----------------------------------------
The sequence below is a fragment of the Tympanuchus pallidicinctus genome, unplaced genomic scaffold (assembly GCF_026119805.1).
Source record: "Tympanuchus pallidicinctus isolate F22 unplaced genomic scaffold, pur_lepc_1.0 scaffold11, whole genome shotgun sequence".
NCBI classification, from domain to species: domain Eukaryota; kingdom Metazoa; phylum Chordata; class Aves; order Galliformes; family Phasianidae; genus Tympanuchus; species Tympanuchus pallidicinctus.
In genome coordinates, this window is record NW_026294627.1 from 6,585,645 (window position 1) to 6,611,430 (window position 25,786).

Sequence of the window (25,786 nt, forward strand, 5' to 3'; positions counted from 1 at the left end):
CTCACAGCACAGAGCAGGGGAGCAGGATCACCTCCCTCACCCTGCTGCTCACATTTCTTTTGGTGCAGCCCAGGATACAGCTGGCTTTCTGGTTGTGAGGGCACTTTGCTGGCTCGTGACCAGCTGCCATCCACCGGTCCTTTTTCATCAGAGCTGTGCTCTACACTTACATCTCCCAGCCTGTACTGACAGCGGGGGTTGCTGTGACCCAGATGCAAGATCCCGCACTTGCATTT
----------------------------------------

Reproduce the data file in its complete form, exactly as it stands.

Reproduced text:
The sequence below is a fragment of the Tympanuchus pallidicinctus genome, unplaced genomic scaffold (assembly GCF_026119805.1).
Source record: "Tympanuchus pallidicinctus isolate F22 unplaced genomic scaffold, pur_lepc_1.0 scaffold11, whole genome shotgun sequence".
NCBI classification, from domain to species: domain Eukaryota; kingdom Metazoa; phylum Chordata; class Aves; order Galliformes; family Phasianidae; genus Tympanuchus; species Tympanuchus pallidicinctus.
In genome coordinates, this window is record NW_026294627.1 from 6,585,645 (window position 1) to 6,611,430 (window position 25,786).

Sequence of the window (25,786 nt, forward strand, 5' to 3'; positions counted from 1 at the left end):
CTCACAGCACAGAGCAGGGGAGCAGGATCACCTCCCTCACCCTGCTGCTCACATTTCTTTTGGTGCAGCCCAGGATACAGCTGGCTTTCTGGTTGTGAGGGCACTTTGCTGGCTCGTGACCAGCTGCCATCCACCGGTCCTTTTTCATCAGAGCTGTGCTCTACACTTACATCTCCCAGCCTGTACTGACAGCGGGGGTTGCTGTGACCCAGATGCAAGATCCCGCACTTGCATTT